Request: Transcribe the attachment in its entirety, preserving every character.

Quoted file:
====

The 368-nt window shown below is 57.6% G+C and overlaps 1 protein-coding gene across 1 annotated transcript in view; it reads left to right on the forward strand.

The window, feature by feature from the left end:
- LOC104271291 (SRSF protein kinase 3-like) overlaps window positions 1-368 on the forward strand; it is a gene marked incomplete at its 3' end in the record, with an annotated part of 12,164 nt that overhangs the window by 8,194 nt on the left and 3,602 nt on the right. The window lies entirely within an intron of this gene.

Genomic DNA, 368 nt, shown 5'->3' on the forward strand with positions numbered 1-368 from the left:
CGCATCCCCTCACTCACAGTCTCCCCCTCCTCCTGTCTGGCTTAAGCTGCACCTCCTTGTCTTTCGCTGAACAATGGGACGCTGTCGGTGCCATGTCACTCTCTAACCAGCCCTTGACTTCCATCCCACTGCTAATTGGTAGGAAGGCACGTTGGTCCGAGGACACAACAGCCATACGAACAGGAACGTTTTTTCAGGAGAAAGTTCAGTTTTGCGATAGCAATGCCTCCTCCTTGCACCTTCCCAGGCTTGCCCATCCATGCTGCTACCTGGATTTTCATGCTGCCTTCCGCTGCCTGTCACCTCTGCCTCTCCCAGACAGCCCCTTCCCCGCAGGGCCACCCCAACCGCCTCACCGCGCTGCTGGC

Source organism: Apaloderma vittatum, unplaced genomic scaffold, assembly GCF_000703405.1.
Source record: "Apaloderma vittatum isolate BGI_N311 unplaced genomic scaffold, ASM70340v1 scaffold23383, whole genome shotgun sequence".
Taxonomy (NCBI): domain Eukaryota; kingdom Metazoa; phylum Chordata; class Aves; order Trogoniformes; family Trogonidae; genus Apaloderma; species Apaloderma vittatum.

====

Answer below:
The 368-nt window shown below is 57.6% G+C and overlaps 1 protein-coding gene across 1 annotated transcript in view; it reads left to right on the forward strand.

The window, feature by feature from the left end:
- LOC104271291 (SRSF protein kinase 3-like) overlaps window positions 1-368 on the forward strand; it is a gene marked incomplete at its 3' end in the record, with an annotated part of 12,164 nt that overhangs the window by 8,194 nt on the left and 3,602 nt on the right. The window lies entirely within an intron of this gene.

Genomic DNA, 368 nt, shown 5'->3' on the forward strand with positions numbered 1-368 from the left:
CGCATCCCCTCACTCACAGTCTCCCCCTCCTCCTGTCTGGCTTAAGCTGCACCTCCTTGTCTTTCGCTGAACAATGGGACGCTGTCGGTGCCATGTCACTCTCTAACCAGCCCTTGACTTCCATCCCACTGCTAATTGGTAGGAAGGCACGTTGGTCCGAGGACACAACAGCCATACGAACAGGAACGTTTTTTCAGGAGAAAGTTCAGTTTTGCGATAGCAATGCCTCCTCCTTGCACCTTCCCAGGCTTGCCCATCCATGCTGCTACCTGGATTTTCATGCTGCCTTCCGCTGCCTGTCACCTCTGCCTCTCCCAGACAGCCCCTTCCCCGCAGGGCCACCCCAACCGCCTCACCGCGCTGCTGGC

Source organism: Apaloderma vittatum, unplaced genomic scaffold, assembly GCF_000703405.1.
Source record: "Apaloderma vittatum isolate BGI_N311 unplaced genomic scaffold, ASM70340v1 scaffold23383, whole genome shotgun sequence".
Taxonomy (NCBI): domain Eukaryota; kingdom Metazoa; phylum Chordata; class Aves; order Trogoniformes; family Trogonidae; genus Apaloderma; species Apaloderma vittatum.